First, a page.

Can You Get Vitamin D From The Sun Through A Screen?
Similar to the filtration of UVA and UVB rays as mentioned above, Vitamin D can also be absorbed through a screen. Albeit, the amount will naturally depend on the type of material the screen in question is made of, though you can still expect to get small doses.
Ultimately, sitting in front of a glass screen (like a window pane) will be the only way you won’t get Vitamin D, regardless of whether or not you’re bathing in that warm sunshine.
Can You Get Sunburn Through A Screen?
Yes, sunburns are possible to get through a screen. No matter the amount of time spent out in an enclosed screen space, you are constantly experiencing the effects of the sun on your skin. The largest separating factor here is the material of the screen as it can determine how quickly you actually end up burning.
For example, sunbathing behind a material that absorbs no UV rays (like Phifer mesh) will have you burn faster than sunbathing behind a material that absorbs 80% of UV rays (like fiberglass, or a solar screen). The bottom line is that a screen alone will not protect you from harmful UV rays.
Why Do Floridians Have Screens Over Their Pools?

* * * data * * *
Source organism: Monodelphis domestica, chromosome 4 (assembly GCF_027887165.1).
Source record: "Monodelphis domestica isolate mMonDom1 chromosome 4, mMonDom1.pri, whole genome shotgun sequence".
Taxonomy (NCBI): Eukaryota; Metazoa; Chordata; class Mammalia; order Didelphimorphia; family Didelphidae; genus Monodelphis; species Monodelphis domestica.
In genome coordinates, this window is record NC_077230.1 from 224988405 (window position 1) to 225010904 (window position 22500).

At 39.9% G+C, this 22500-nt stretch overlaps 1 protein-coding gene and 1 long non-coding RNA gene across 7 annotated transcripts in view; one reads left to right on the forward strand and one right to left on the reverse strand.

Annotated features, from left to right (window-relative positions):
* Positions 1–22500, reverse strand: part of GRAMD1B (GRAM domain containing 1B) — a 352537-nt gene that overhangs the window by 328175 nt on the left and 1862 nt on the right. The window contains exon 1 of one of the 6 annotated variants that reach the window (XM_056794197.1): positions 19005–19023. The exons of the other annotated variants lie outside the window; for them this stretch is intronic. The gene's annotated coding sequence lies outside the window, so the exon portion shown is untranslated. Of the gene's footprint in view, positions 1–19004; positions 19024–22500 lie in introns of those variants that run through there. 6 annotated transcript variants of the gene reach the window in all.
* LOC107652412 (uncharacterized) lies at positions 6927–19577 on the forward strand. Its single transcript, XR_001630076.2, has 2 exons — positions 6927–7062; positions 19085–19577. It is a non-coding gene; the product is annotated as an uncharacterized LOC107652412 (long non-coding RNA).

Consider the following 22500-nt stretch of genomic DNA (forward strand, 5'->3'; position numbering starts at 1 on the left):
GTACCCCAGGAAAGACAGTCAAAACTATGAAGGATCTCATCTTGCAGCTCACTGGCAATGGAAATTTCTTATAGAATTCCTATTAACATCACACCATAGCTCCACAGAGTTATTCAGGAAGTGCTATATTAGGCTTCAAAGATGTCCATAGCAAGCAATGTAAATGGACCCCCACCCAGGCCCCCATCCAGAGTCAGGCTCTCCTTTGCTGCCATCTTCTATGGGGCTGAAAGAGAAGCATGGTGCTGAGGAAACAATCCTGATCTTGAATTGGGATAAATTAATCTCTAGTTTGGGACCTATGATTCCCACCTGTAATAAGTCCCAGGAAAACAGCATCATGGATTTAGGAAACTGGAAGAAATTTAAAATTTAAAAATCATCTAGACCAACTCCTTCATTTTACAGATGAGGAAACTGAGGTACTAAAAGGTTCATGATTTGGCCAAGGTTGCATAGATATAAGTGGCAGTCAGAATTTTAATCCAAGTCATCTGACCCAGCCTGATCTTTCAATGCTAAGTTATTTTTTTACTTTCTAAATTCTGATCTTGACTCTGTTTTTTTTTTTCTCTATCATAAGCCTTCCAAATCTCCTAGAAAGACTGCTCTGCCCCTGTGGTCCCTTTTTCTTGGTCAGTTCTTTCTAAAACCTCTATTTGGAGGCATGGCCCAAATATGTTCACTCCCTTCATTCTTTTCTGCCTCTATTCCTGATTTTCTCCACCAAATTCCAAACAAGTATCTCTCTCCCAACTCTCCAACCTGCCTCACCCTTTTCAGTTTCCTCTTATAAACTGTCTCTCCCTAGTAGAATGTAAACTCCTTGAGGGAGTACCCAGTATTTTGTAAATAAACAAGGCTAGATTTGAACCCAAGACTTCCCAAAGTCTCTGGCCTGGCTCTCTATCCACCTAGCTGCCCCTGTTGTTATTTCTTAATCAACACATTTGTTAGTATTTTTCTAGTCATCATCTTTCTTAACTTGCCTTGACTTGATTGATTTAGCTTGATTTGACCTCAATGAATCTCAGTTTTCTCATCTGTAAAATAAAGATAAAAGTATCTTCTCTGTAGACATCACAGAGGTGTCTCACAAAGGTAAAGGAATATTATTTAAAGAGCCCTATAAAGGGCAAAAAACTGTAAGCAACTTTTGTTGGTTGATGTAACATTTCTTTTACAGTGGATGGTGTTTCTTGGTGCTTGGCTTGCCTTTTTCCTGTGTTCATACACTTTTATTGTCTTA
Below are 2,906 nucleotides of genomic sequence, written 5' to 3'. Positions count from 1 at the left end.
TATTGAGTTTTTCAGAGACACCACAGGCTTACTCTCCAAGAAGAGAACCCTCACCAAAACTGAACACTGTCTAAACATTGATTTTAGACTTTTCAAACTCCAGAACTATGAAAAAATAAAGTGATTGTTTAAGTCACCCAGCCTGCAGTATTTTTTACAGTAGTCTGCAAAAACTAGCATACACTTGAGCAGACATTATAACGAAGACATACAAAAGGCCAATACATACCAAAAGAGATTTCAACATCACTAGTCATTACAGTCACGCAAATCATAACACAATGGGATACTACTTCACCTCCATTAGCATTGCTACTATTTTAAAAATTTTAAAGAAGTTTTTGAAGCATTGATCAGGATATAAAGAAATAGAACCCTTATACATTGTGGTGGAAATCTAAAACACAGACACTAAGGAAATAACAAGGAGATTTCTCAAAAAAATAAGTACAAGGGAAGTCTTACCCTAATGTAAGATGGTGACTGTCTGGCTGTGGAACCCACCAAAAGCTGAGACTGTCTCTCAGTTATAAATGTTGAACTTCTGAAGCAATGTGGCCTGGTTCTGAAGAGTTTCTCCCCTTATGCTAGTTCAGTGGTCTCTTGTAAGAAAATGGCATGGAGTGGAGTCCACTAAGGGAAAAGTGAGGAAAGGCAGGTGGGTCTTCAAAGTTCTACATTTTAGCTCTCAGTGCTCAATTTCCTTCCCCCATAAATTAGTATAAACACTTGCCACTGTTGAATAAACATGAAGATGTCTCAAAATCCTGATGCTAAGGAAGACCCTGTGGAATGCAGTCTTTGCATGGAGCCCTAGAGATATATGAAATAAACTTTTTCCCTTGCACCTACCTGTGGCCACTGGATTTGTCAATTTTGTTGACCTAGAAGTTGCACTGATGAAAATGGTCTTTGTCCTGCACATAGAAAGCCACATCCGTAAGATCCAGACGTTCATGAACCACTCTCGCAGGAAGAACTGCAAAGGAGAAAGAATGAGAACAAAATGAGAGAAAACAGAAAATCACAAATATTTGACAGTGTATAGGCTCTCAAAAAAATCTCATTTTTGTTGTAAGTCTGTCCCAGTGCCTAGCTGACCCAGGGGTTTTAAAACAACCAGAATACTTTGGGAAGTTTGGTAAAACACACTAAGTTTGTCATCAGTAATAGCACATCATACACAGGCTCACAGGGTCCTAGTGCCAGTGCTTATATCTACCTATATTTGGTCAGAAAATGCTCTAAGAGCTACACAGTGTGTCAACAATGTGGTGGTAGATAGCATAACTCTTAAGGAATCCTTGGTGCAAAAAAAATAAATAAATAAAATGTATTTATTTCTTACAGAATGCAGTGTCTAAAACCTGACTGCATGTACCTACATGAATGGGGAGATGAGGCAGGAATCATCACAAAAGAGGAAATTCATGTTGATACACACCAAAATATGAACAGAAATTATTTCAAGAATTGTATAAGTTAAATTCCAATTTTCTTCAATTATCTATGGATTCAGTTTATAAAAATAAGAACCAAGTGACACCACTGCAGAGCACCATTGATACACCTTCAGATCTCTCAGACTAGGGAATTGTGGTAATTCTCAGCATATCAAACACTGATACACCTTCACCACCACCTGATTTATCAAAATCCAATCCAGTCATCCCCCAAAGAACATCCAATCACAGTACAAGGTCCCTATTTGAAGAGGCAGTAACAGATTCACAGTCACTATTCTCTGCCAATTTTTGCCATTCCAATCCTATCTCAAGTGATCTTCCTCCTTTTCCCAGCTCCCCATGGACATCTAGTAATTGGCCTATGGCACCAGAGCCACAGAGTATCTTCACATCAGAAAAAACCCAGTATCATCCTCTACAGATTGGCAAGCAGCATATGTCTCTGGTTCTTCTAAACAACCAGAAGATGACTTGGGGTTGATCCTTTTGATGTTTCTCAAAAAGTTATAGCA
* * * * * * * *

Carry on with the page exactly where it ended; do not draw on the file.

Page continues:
There are tons of reasons why Floridians have screens over their pools, though the biggest one by far is that it is quite literally a law.
According to the Residential Swimming Pool Safety Act under 515.27 section 1(a), “The pool must be isolated from access to a home by an enclosure that meets the pool barrier requirements of s. 515.29” and as you can imagine, the barrier requirements listed beneath 515.29 align with most pool screens.
Other reasons Floridians have screens over their pools is to keep out the diverse wildlife of the region, and to maintain appropriate water temperature during those scorching Florida summers. The average Floridian summer temperature can easily reach the high 90s, with a heat index between 103-110 degrees.
While pool screens don’t offer much protection in the way of UV rays, they do offer a decent guard against harsh light. That simple aspect in addition to their bug repelling capabilities, it is no surprise why pool screen enclosures have been making waves in Southern states.
The Facts About Tanning Through A Pool Screen: Final Thoughts
All in all, pool screens are useful additions to most outdoor spaces, whether for aesthetics or safety laws (we’re looking at you, Florida). They keep out bugs, debris, and other otherwise unwanted visitors. However, pool screens don’t usually protect against the sun’s UVA and UVB beams.
Since both radiation types can penetrate the material, tanning and/or sunburning is possible. That being said, there are some materials out there that do offer some type of protection against these harmful rays.
The efficiency of these materials depend entirely on the type it is, and you may discover that some panels work better in some places than in others. Because of the climate of Southern states in the U.S., screens of all kinds have been booming in popularity there, for verandas, sun rooms, and pools alike.